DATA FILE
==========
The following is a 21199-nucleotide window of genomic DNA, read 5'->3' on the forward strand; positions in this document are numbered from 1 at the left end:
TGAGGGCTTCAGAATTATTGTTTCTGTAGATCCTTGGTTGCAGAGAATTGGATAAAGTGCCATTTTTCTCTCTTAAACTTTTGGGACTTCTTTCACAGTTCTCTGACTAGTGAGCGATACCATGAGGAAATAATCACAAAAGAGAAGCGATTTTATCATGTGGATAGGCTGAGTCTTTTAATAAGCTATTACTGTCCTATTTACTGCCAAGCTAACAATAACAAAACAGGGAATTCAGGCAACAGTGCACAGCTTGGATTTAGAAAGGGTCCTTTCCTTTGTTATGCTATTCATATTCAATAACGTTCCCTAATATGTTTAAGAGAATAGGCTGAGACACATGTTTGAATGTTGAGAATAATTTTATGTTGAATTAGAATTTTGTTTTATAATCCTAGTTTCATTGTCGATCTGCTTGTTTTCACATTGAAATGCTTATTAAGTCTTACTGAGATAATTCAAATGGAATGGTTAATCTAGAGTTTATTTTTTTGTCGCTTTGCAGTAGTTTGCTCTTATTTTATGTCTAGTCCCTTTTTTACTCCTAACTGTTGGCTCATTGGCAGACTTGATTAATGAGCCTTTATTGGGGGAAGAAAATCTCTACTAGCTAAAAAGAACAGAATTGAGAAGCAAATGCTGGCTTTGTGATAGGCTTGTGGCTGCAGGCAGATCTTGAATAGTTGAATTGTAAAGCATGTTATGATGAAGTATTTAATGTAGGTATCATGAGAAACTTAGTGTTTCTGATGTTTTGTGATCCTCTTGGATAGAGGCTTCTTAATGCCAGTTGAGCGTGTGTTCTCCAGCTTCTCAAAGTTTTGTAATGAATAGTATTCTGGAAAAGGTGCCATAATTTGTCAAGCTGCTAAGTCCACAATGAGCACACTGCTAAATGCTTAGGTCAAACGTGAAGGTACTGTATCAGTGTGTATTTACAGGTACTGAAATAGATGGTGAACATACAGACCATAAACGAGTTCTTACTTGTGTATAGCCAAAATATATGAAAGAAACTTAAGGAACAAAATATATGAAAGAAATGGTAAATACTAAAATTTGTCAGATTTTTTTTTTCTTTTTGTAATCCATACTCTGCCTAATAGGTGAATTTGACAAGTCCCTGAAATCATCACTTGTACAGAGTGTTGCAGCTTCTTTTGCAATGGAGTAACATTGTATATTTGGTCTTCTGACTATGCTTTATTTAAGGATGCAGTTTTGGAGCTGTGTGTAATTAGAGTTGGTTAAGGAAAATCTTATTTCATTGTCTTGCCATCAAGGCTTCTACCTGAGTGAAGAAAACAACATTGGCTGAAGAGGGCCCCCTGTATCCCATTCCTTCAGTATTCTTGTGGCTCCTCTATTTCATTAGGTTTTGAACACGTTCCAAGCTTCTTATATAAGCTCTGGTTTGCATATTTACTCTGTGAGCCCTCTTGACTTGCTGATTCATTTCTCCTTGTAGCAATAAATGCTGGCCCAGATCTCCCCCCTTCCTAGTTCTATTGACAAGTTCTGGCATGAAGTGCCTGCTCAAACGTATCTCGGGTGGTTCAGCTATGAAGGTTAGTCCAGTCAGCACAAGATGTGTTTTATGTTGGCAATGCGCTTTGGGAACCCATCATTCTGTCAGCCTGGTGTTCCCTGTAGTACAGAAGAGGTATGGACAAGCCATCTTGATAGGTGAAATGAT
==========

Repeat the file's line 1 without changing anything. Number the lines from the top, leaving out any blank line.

The following is a 21199-nucleotide window of genomic DNA, read 5'->3' on the forward strand; positions in this document are numbered from 1 at the left end: